Jim Barrett
Jim Barrett
Jim Barrett
● Jim Barrett, c1934 (WHFC)

born in England

James William Barrett was born on Saturday, 19th January, 1907, in Stratford, Essex.

The 5' 11½ (14st 2lbs) defender appeared for Donald Turner's Thistle in February, 1944, whilst a West Ham player.

Aged 37, he made his only appearance on Saturday, 12th February, 1944, in a 2-2 draw at home to Motherwell in the Southern League.

There were no goals for Jim in his one-off appearance for Thistle.

His club-list included West Ham United and Partick Thistle.

Jim died on Wednesday, 25th November, 1970, in Southwark, London, aged 63.

Bio Extra

At the Thistle Archive, there is no length we won't go to in search of the truth in Partick Thistle's story, which is why we end up trawling the likes of the “Civil and Military Gazette”, a daily British newspaper produced in Lahore, the capital of the Pakistani province of Punjab! In their edition of 15th February 1944, lay some comments on the past weekend's Scottish football including the satisfying revelation that “Partick Thistle in fielding Barratt [sic] of West Ham United did well to draw after Motherwell led 2-0 at half time.

Jim was a well-known West Ham defender, and was turning out for Thistle as a guest on that occasion. The former English internationalist played in the 2-2 Southern League draw at Firhill in front of a 7,000 crowd against Motherwell at Firhill on 12 February 1944. Thistle were indeed 2-0 down, but came back with goals in the last 10 minutes to square the account.

Jim was born in West Ham in 1907, and had 2 brothers and 2 sisters. His father was an iron founder in the docks, and the family lived at Folkestone Road. He played for Fairburn House Boys Club, and joined West Ham, his local club, signing professional terms in 1923. He was an all-round sportsman, having been a champion boxer in his schooldays. He made 5 English League First Division appearances in the 1924-25 season. Jim had a hard job filling the boots of Hammers’ favourite George Kay, but as well as being a robust defender, his skill saw him play in all positions during his lengthy one club career (Partick Thistle excepted). Jim and his wife Elsie had a son, Jim Junior, born in November 1930, with Jim Junior also becoming a West Ham favourite, as well as playing for Nottingham Forest.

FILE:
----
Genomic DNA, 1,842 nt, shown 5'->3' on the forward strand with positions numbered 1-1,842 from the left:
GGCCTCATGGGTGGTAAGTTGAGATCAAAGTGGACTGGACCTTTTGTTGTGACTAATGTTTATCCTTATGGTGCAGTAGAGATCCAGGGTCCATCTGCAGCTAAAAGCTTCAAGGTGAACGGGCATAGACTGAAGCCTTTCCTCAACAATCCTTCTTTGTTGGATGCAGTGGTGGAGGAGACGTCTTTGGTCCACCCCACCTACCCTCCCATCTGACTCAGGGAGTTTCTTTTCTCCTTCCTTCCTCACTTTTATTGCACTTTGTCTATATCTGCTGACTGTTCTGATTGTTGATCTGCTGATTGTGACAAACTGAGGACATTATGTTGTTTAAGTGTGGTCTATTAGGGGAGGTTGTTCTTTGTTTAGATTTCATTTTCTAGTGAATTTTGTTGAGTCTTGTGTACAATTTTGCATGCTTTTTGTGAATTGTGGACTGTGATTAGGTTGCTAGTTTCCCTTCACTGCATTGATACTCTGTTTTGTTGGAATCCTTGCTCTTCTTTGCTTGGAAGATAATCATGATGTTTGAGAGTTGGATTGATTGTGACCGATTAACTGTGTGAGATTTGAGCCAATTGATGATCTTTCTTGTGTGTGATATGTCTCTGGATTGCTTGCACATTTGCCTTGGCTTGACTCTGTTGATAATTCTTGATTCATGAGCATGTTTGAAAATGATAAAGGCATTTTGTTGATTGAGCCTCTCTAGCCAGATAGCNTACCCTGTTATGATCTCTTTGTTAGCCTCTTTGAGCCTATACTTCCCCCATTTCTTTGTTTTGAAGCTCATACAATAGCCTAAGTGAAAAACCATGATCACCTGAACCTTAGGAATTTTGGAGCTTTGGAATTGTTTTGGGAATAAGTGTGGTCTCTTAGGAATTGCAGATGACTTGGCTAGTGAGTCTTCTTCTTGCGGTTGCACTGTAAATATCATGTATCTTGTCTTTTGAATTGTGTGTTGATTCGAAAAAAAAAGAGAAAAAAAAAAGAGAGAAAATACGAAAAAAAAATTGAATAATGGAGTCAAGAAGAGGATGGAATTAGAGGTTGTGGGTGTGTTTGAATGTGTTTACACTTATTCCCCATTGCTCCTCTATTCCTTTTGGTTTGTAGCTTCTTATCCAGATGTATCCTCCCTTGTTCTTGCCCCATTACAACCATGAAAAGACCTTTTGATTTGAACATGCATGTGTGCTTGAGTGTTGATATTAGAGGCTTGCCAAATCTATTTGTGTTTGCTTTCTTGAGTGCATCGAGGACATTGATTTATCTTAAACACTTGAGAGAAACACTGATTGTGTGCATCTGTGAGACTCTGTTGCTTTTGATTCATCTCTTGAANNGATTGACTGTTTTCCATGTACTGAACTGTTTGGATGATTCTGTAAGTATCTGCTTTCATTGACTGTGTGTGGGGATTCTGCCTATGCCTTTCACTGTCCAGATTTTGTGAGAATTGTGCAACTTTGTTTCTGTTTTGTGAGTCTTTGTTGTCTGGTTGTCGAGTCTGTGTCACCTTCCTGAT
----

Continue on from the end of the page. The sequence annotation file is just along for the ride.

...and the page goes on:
Jim made a solitary appearance for England in their match against Ireland in England’s 2-1 win over the Irish at Goodison Park on 22 October 1928. He twisted his left knee on making a clearance, and was withdrawn from the contest. He didn’t get the opportunity to play for his country again. He intended to retire from playing in 1938 having scored 53 times in 467 appearances but, come wartime, he returned to play a further 86 matches scoring 17. He even played in goal for the club during this period.

There is a gap in Jim’s wartime appearances for West Ham, in 1944. It is possible that Jim served in the military for a period (possibly as a PTI?), remembering the shortage of infantry manpower in the push from France to Germany in 1944-45. Post war he was in charge of the West Ham “A” team, and lined up alongside his young son in one match. Following a lengthy hospital stay, he died in November 1970, aged 63.

On account of his service during WWII, Jim is included in our feature piece, The Partick Thistle Returned →.

(DMAC/AFK)



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